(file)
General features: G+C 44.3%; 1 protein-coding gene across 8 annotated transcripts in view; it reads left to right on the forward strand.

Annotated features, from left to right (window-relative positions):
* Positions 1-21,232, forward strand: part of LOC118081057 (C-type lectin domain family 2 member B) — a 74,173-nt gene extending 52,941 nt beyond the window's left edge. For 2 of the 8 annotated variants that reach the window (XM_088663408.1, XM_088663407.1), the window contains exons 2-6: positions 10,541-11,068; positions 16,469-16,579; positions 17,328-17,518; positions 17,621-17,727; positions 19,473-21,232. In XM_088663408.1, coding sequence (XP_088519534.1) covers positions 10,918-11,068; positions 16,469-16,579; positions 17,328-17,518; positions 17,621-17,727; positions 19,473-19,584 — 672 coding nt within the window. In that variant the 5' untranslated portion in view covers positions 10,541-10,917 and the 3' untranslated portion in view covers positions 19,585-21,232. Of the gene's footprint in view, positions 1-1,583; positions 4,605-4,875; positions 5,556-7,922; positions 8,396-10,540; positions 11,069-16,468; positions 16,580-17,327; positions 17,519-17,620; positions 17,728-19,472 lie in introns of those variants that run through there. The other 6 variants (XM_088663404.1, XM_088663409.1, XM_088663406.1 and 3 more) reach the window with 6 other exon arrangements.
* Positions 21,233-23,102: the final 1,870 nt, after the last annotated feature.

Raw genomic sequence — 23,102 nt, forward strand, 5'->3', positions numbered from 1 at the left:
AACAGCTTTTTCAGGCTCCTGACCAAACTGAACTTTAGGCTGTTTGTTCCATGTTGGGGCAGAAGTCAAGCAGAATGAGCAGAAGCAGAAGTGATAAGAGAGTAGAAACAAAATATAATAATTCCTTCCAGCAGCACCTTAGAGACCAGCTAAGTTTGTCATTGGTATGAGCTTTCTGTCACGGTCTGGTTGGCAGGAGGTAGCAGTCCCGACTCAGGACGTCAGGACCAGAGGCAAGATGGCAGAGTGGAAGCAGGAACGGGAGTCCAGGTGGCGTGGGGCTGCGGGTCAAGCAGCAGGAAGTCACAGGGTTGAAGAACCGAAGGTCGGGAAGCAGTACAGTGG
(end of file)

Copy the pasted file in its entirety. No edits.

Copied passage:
General features: G+C 44.3%; 1 protein-coding gene across 8 annotated transcripts in view; it reads left to right on the forward strand.

Annotated features, from left to right (window-relative positions):
* Positions 1-21,232, forward strand: part of LOC118081057 (C-type lectin domain family 2 member B) — a 74,173-nt gene extending 52,941 nt beyond the window's left edge. For 2 of the 8 annotated variants that reach the window (XM_088663408.1, XM_088663407.1), the window contains exons 2-6: positions 10,541-11,068; positions 16,469-16,579; positions 17,328-17,518; positions 17,621-17,727; positions 19,473-21,232. In XM_088663408.1, coding sequence (XP_088519534.1) covers positions 10,918-11,068; positions 16,469-16,579; positions 17,328-17,518; positions 17,621-17,727; positions 19,473-19,584 — 672 coding nt within the window. In that variant the 5' untranslated portion in view covers positions 10,541-10,917 and the 3' untranslated portion in view covers positions 19,585-21,232. Of the gene's footprint in view, positions 1-1,583; positions 4,605-4,875; positions 5,556-7,922; positions 8,396-10,540; positions 11,069-16,468; positions 16,580-17,327; positions 17,519-17,620; positions 17,728-19,472 lie in introns of those variants that run through there. The other 6 variants (XM_088663404.1, XM_088663409.1, XM_088663406.1 and 3 more) reach the window with 6 other exon arrangements.
* Positions 21,233-23,102: the final 1,870 nt, after the last annotated feature.

Raw genomic sequence — 23,102 nt, forward strand, 5'->3', positions numbered from 1 at the left:
AACAGCTTTTTCAGGCTCCTGACCAAACTGAACTTTAGGCTGTTTGTTCCATGTTGGGGCAGAAGTCAAGCAGAATGAGCAGAAGCAGAAGTGATAAGAGAGTAGAAACAAAATATAATAATTCCTTCCAGCAGCACCTTAGAGACCAGCTAAGTTTGTCATTGGTATGAGCTTTCTGTCACGGTCTGGTTGGCAGGAGGTAGCAGTCCCGACTCAGGACGTCAGGACCAGAGGCAAGATGGCAGAGTGGAAGCAGGAACGGGAGTCCAGGTGGCGTGGGGCTGCGGGTCAAGCAGCAGGAAGTCACAGGGTTGAAGAACCGAAGGTCGGGAAGCAGTACAGTGG